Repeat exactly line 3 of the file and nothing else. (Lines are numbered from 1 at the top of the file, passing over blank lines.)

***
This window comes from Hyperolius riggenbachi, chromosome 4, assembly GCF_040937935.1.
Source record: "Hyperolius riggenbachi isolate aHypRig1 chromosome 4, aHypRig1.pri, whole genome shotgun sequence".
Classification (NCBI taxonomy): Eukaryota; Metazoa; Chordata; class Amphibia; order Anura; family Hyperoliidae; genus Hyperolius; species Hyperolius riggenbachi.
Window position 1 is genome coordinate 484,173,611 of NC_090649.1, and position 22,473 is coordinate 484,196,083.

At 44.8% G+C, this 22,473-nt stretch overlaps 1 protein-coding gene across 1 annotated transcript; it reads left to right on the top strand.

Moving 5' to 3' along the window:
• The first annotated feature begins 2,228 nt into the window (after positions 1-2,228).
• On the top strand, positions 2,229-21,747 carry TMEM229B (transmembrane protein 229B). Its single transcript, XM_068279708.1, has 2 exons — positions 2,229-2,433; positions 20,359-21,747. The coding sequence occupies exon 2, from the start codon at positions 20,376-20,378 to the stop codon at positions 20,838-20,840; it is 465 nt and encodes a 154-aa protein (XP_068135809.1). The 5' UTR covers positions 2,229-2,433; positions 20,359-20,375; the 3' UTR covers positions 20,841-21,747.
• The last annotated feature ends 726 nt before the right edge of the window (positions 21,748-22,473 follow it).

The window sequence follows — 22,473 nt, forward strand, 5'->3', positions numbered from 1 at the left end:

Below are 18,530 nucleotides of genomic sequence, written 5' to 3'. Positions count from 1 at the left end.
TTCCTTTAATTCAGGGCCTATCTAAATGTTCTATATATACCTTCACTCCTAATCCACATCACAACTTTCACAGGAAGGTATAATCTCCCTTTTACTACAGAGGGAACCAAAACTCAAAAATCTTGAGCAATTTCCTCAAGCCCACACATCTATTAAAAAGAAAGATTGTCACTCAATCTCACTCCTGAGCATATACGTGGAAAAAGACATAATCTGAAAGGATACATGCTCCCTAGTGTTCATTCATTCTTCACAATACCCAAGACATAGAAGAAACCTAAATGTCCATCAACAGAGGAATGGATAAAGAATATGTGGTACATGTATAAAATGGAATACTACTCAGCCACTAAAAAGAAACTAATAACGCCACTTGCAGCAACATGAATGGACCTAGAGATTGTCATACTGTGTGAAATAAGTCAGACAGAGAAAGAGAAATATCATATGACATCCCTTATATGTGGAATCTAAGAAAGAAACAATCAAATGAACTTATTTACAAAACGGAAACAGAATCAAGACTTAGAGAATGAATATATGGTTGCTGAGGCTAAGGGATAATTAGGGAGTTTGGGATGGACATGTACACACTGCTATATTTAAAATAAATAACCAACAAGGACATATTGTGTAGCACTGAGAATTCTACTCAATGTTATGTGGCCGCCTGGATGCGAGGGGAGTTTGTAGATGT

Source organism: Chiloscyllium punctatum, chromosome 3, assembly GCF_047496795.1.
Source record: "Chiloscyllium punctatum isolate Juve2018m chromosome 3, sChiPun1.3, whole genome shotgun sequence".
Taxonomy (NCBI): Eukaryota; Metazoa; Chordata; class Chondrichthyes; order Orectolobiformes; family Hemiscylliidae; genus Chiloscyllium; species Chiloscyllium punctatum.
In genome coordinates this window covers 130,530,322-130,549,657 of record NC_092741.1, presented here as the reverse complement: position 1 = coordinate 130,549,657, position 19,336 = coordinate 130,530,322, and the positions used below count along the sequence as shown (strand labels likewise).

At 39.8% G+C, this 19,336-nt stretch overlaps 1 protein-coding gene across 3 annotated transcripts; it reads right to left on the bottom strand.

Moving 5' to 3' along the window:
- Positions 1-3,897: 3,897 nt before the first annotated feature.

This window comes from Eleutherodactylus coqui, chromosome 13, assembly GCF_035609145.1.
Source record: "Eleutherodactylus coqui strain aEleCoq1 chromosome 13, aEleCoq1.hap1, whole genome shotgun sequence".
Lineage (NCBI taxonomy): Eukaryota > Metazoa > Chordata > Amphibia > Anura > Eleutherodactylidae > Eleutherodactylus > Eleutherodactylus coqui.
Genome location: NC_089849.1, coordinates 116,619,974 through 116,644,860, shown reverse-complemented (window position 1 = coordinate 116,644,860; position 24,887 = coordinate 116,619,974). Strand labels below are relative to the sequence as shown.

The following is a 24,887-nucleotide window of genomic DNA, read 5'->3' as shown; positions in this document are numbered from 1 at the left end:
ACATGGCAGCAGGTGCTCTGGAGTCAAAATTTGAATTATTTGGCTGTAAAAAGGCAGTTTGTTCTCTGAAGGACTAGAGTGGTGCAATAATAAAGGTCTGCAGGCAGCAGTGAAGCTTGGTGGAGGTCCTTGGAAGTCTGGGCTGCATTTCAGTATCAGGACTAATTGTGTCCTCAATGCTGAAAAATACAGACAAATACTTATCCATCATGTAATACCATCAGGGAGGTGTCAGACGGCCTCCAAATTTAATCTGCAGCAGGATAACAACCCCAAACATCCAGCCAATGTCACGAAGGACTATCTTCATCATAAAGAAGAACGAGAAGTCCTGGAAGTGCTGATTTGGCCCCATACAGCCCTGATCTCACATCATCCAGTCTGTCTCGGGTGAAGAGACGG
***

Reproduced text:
Classification (NCBI taxonomy): Eukaryota; Metazoa; Chordata; class Amphibia; order Anura; family Hyperoliidae; genus Hyperolius; species Hyperolius riggenbachi.